About the Book
More than twenty years have passed since the first sittings of South Africa’s Truth and Reconciliation Commission and the present moment provides a suitable occasion to look back on the achievements, and the shortcomings, of the Commission’s work. Even at the time of its existence, the TRC came under criticism from a variety of quarters: both President Mbeki and ex-President F.W. de Klerk took legal action to challenge or prevent the publication of the Commission’s report. But the Commission also fulfilled a vital and important role in the transition from apartheid to democracy, and it has become a model for other countries wishing to undertake similar journeys to deal with past atrocities and come to some kind of national resolution, reconciliation or closure.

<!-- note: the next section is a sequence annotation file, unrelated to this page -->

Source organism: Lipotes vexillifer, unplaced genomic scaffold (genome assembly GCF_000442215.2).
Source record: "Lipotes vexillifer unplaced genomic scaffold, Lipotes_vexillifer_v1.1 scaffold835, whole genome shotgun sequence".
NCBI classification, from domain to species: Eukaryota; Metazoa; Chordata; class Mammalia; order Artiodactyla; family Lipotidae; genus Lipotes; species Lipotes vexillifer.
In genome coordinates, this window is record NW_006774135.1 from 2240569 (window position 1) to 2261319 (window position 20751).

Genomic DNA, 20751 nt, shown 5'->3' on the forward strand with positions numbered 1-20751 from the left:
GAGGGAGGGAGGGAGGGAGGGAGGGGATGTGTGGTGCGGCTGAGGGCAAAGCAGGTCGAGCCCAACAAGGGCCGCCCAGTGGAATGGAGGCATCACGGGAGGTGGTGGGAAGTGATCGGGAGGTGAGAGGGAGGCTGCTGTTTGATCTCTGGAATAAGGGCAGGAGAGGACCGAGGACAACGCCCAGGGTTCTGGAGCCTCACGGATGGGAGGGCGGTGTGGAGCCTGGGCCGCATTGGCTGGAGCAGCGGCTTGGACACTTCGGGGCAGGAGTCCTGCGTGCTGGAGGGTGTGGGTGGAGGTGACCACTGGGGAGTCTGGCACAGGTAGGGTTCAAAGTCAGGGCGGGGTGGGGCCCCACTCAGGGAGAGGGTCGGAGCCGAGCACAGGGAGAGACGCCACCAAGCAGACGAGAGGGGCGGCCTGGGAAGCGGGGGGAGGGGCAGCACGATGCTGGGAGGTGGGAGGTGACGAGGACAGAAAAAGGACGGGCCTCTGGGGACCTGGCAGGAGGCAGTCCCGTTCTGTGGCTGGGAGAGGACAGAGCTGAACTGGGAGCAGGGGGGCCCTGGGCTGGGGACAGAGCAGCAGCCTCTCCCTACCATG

About the Author
Mary Burton served as the president of the Black Sash from 1986 to 1990 and is the author of The Black Sash: Women for Justice and Peace (published in 2015 by Jacana Media). After the democratic elections in 1994, Burton was elected to become one of the 17 people to sit on the TRC. In 2000, she helped launch the Home for All Campaign, a campaign that encouraged white South Africans to contribute to reconciliation. She has been awarded civic, provincial and national honours, and was given an honourary degree by the University of Cape Town.